Emerging cities across Asia and the Middle East are fast becoming the new lands of opportunity for investors and developers within the hotel industry.
Their hotel markets are experiencing rapid expansion amid surging numbers of tourists and corporate travelers from around the world and strong economic growth.
For now, large-scale investment is still lagging but that could soon all change. “These Emerging Hotspots have some of the largest supply pipelines in the world, and are set to see their total number of rooms increase by 30 percent in the next few years,” says Jeremy Kelly, Director of Global Research at JLL.
So where are these dynamic markets? Many are in India where economic boom times are coupled with rising prosperity among its growing middle class to fuel demand for domestic and international brand hotels. The likes of Vietnam and the Philippines also feature along with Middle Eastern markets aspiring to the success of Dubai.
Check out the slideshow below to find out more about each of the Emerging Hotspot cities.
Its booming tech scene helps to make Bangalore one of the world’s most dynamic cities with exceptional economic growth, strong business activity and increasing visibility on the global stage. Business travelers visiting the growing number of IT companies that call the city home all need somewhere to stay, and are driving its hotel sector forward. The city’s hotel sector saw an impressive 2016, although the price of rooms remains significantly below those in Mumbai and Delhi.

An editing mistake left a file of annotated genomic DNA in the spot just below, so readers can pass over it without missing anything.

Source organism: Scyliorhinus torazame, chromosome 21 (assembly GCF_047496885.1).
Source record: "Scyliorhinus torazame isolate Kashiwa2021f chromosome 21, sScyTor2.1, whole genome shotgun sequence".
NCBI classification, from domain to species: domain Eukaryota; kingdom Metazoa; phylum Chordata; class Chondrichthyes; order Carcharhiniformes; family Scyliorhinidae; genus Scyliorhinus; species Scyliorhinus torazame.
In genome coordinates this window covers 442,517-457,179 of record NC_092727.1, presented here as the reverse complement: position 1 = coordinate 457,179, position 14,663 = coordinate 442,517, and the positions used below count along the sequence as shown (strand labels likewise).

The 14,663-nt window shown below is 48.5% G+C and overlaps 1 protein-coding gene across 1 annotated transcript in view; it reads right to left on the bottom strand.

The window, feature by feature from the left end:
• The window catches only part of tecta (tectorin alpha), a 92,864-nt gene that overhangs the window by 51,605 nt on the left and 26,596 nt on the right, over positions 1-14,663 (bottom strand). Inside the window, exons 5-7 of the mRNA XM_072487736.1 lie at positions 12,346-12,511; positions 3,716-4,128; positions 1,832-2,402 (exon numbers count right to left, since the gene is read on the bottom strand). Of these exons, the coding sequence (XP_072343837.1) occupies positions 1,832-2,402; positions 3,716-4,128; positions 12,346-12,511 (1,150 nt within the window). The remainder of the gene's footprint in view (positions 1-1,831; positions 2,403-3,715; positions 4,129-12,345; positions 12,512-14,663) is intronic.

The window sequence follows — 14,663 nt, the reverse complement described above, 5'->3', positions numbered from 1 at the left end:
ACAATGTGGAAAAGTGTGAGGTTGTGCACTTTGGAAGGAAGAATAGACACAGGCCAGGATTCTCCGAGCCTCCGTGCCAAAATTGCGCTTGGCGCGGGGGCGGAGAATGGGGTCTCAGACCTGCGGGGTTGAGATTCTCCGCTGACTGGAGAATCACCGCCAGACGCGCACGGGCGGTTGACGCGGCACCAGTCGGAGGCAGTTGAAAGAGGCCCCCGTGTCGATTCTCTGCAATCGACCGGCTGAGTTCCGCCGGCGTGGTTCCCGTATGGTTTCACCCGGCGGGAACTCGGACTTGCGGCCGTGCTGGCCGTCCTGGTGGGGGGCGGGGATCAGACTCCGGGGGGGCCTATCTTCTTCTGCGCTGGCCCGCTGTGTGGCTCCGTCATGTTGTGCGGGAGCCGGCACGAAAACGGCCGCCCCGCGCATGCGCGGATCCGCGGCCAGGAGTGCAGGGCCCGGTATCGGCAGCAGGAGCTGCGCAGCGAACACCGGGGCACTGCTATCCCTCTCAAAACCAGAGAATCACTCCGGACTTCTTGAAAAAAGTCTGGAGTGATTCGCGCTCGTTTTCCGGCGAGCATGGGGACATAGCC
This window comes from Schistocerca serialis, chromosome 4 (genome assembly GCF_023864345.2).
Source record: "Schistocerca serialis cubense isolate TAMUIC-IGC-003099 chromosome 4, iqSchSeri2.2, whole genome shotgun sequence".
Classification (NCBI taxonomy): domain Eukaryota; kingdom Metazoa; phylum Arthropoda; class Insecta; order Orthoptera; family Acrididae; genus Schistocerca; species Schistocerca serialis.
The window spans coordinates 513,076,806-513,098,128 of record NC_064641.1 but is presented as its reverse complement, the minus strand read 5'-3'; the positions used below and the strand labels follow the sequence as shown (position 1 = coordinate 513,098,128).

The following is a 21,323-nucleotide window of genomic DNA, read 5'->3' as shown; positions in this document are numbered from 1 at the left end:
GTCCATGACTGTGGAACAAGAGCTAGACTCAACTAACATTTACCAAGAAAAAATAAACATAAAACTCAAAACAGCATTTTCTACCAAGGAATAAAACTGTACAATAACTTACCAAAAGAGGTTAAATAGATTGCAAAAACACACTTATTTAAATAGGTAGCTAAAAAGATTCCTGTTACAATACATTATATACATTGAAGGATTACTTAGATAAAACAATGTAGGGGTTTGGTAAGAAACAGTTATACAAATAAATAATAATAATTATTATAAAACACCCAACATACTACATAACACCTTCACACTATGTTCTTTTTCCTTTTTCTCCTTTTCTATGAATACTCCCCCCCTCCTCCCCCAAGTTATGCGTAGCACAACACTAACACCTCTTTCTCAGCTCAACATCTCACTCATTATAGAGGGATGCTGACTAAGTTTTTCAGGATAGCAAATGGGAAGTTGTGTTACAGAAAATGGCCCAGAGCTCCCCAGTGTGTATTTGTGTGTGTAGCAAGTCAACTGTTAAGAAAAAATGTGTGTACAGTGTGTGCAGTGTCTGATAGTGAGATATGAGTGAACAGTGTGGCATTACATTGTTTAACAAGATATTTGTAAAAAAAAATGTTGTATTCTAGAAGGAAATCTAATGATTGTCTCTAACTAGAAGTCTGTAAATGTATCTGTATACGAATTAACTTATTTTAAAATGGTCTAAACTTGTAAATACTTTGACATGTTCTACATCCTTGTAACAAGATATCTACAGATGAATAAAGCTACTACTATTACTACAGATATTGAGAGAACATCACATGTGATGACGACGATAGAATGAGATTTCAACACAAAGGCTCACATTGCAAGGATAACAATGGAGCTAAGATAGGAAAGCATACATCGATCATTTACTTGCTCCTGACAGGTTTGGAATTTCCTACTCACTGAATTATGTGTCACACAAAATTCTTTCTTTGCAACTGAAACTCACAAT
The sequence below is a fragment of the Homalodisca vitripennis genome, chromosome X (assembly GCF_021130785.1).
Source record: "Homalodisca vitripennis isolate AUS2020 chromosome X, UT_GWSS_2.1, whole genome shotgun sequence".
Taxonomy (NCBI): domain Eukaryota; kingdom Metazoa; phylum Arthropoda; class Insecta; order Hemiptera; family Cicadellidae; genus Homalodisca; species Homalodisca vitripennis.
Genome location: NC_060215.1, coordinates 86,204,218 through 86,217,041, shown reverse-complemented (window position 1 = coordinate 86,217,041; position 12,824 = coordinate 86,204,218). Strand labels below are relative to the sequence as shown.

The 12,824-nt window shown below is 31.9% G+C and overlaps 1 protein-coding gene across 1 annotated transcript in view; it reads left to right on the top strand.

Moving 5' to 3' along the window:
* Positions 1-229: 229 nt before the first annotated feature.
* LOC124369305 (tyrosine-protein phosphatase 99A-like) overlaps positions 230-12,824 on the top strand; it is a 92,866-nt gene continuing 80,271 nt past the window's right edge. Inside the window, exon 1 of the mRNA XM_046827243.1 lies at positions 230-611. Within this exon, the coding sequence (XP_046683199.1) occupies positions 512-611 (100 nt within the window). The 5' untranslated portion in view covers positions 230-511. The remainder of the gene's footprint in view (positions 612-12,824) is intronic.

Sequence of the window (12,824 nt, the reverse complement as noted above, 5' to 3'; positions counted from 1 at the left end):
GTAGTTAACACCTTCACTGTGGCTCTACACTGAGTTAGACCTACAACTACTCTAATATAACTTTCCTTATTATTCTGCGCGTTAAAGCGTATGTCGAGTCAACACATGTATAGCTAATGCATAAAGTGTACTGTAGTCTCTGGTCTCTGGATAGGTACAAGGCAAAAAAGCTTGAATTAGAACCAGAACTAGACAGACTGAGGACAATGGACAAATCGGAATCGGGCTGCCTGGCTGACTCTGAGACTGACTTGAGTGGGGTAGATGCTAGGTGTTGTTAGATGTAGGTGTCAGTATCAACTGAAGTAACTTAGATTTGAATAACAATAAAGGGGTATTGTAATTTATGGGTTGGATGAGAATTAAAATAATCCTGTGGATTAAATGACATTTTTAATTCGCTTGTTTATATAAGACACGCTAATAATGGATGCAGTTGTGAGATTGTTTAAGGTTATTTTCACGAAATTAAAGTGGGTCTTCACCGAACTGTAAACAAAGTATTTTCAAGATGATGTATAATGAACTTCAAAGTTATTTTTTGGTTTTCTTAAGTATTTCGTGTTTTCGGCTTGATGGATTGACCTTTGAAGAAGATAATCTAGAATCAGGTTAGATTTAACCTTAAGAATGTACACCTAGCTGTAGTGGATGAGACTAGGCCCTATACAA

Hotels in Chengdu, a business hub which acts as a gateway to western China, already benefit from strong corporate demand; two new high-speed rail lines set for completion only bolster the outlook. It currently has the country’s largest supply pipeline. New hotel openings include a Crowne Plaza, Intercontintental and Grand Hyatt; W Hotel, Waldorf Astoria and Westin are also forthcoming. Tianfu New Town is one of the areas experiencing the highest level of new hotel development as well as suburban locations such as Qingcheng Mountain and Shuangliu Mountain. However, the large development pipeline - especially for luxury hotels – is impacting on performance and the city is at risk of oversupply.
A number of new internationally-branded hotels have recently opened in this coastal Indian city. Chennai is sometimes referred to as the “Detroit of India” due to the presence of major automotive manufacturers like Ford, which has a 2 million square-foot center planned for the city. Like other growing hubs, Chennai is combining rapid economic growth with high levels of new hotel supply and growing demand.
The capital of the Philippines is becoming ever more popular with international visitors, in part thanks to strong government efforts to boost air connectivity and market the country’s touristic appeal abroad. New hotel development is set to be located in the central areas of Makati and Bonifacio Global City, while new casino developments in Bay City and Newport City are also leading to new supply. Demand among business travelers is driven by the city’s pre-eminent position as a Business Processing Outsourcing hub in Southeast Asia.
Hyderabad’s hotel sector enjoyed unprecedented growth in 2016. This tech-driven city, home to Microsoft’s largest research and development campus outside the U.S., has seen plenty of hotel construction lately with new supply concentrated mainly in the HITEC City and Gachibowli regions. But growth in revenue-per-available-room, a key investment metric for hotels, has remained strong despite the large supply pipeline, and the outlook remains bright.